Monitor Audio, perhaps best known for its consistently good tower speakers, is expanding its presence in architectural audio with a couple of new high-end in-wall models. The one you see here is the CP-IW460X. It uses the same ribbon tweeter found in Monitor's Gold-series speakers, and adds two 4" mids and two 6" woofers. The cones all feature Monitor's Rigid Surface Technology (RST), which uses golf-ball-like texturing for greater stiffness. The speaker's frame and baffle are also made for extra stiffness: they're fabricated from cast aluminum. The CP-IW460X is expected to ship in November for a price in the $2400-to-$2600 range per speaker. A less elite model, the $1200-to-$1400 CP-IW260X, was also shown at the CEDIA Expo.
For a small speaker company in a tiny, open stand, NHT had an amazingly large array of new products. The speakers you see here are the new C series, an update and redesign of the company's longstanding Classic line. The $1000-each C-4 tower dispenses with the side-firing woofers in its predecessor, the Classic Four, moving all drivers to the front baffle and, according to NHT, achieving improved sensitivity and higher playback levels in the process. The $250-each C-1 and $500-each C-3 bookshelf models are also available, along with the $500-each C-LCR center/LCR speaker. Add the $100-each Atmos Mini module and you can use the C-4 and its other C-series brethren in a Dolby Atmos/DTS X system. There are also the new Media-series speakers, which have upfiring Atmos drivers built in, plus a couple of new subwoofers.
RBH's new SV line replaces the more expensive SX line. "The story is just higher performance at a lower price," marketing director Daren Egan told me. Indeed, the SV-6500 tower speaker costs $2500/pair, $780 less than the SX-6300 it replaces. It houses five of RBH's trademark aluminum-cone drivers plus a Vifa silk-dome tweeter. The line includes bookshelf, center, and surround speakers, and is slated to ship around the end of November.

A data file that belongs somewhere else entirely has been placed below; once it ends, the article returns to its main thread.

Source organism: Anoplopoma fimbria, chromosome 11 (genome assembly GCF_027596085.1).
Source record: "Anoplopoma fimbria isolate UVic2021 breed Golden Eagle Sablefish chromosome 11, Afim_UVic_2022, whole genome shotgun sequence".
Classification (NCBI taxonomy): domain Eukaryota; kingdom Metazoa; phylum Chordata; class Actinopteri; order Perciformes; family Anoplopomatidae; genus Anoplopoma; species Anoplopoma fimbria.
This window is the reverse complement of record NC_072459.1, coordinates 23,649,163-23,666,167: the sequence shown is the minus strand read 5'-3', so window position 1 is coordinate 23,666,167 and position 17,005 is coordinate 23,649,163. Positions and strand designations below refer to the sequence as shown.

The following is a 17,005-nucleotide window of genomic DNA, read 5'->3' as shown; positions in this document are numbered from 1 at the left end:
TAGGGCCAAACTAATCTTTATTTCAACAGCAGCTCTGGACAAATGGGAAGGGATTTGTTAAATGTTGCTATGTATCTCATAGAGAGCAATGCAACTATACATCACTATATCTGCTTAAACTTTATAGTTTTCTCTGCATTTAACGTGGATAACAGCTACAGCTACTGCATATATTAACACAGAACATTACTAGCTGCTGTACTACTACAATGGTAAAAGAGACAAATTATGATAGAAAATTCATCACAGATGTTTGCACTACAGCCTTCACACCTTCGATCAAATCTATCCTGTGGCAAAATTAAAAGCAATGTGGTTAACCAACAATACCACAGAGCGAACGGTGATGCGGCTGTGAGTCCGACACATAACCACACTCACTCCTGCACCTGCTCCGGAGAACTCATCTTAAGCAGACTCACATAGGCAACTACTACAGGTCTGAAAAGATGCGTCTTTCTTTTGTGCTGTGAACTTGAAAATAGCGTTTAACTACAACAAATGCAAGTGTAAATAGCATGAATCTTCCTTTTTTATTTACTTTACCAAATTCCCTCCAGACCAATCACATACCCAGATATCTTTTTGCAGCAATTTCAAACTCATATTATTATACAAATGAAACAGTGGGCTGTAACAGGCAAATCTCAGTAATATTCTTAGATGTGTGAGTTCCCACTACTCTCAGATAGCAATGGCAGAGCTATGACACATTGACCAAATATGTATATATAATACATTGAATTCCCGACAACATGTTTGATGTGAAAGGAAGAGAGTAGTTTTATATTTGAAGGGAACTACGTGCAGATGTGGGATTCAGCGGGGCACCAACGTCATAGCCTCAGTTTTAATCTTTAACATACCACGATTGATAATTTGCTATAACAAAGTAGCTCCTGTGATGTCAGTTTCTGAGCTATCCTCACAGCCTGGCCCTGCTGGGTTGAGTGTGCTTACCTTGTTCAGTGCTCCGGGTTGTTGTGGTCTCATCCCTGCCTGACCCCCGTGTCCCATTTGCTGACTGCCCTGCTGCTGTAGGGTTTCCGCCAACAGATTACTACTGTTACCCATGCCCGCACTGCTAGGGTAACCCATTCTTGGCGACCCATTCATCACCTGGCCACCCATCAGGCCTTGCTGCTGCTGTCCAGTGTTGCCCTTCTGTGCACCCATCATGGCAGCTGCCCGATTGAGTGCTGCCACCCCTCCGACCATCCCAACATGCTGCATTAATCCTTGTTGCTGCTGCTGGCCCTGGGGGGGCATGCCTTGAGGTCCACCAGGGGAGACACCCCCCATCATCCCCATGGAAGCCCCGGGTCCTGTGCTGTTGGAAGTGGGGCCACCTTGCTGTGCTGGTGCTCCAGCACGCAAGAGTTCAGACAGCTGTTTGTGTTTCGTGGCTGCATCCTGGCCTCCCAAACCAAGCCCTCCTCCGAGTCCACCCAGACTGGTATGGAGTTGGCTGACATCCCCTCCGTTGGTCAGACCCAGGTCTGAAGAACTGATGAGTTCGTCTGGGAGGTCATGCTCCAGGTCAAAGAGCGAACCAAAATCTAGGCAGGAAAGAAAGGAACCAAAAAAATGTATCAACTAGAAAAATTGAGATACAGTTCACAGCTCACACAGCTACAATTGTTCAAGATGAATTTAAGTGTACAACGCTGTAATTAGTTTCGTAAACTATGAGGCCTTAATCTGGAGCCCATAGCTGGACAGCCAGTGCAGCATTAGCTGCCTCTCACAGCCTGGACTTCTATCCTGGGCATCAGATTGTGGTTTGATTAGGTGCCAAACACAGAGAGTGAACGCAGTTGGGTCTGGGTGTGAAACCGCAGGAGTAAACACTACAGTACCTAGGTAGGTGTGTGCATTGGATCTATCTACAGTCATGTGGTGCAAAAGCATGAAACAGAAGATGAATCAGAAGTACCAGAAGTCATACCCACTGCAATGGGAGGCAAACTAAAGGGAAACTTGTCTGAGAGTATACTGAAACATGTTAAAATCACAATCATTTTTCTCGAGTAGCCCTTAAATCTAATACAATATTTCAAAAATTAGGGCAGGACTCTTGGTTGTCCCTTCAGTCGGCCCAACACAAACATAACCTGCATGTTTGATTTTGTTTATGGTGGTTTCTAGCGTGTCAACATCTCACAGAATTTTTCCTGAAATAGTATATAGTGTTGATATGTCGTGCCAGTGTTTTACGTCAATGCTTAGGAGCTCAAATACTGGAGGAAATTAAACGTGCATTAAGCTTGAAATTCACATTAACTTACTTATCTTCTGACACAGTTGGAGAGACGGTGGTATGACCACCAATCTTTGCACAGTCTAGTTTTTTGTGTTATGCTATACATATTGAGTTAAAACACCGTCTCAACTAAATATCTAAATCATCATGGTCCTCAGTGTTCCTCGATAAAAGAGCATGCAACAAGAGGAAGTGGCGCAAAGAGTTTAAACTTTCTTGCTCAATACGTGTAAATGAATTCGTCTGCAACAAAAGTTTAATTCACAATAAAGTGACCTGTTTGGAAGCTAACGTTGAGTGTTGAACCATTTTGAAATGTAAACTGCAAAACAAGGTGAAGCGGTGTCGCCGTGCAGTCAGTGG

The 2015 CEDIA Expo marked the official debut of Revel's Concerta2 speakers, which come in at surprisingly low prices (for Revels), yet according to my ears sound shockingly close to last year's much more expensive Performa3 speakers. (I use the Performa3 F206 tower as my primary reference speaker.) After appearing in prototype form for about a year, the speaker is finally slated to ship in the next couple of weeks. The top-of-the-line F36, the tallest of the two towers shown here, runs $2000/pair, and the smaller F35 tower costs $1500/pair. Both are sleek designs that use magnetically attached grilles, so there are no visible fasteners on the front baffle. The cabinets are available in gloss black or gloss white, and center, surround, and subwoofer speakers are also available.
My favorite of the conventional -- well, relatively conventional -- in-wall speakers shown at the CEDIA Expo was the SpeakerCraft AIM LCR Five. That's partly because of its unique tweeter array, and partly because of its unique optional upfiring array for Dolby Atmos. The AIM LCR Five was designed to offer broader dispersion, and thus a more spacious stereo soundstage, than most in-walls. The center tweeter has different crossover filtering than the two tweeters flanking it, so the array can deliver high output without lobing and comb-filter effects common to speakers using two or three tweeters, and it can rotate 90 degrees if you want to use the speaker horizontally. The angled woofers are also said to reduce lobing. The optional Atmos 100 array uses two 2.5" midrange drivers and a 1" tweeter in an upfiring arrangement; it's the first in-wall implementation of Atmos-compatible upfiring speakers. A foam-lined waveguide directs the sound toward the ceiling, and even on the show floor, I got a strong "ceiling bounce" effect from the little faux ceiling SpeakerCraft had rigged up. No prices have been set, and the speakers won't ship until probably Q2 of 2016.
Wisdom Audio is one of the few speaker companies that focuses on the CEDIA market yet has earned respect from audiophiles, but it's best known for expensive in-wall ribbon speakers that stretch almost from floor to ceiling. The new Sages Series Modular Line Source speaker is easier to accommodate and afford. Each $5000, 25"-high module incorporates three 6.5" woofers and a planar-magnetic midrange-tweeter driver that runs top to bottom and covers everything above 275Hz. You need at least two stacked modules per channel to get a line-source effect; if you want more sound, add one or two more modules per channel.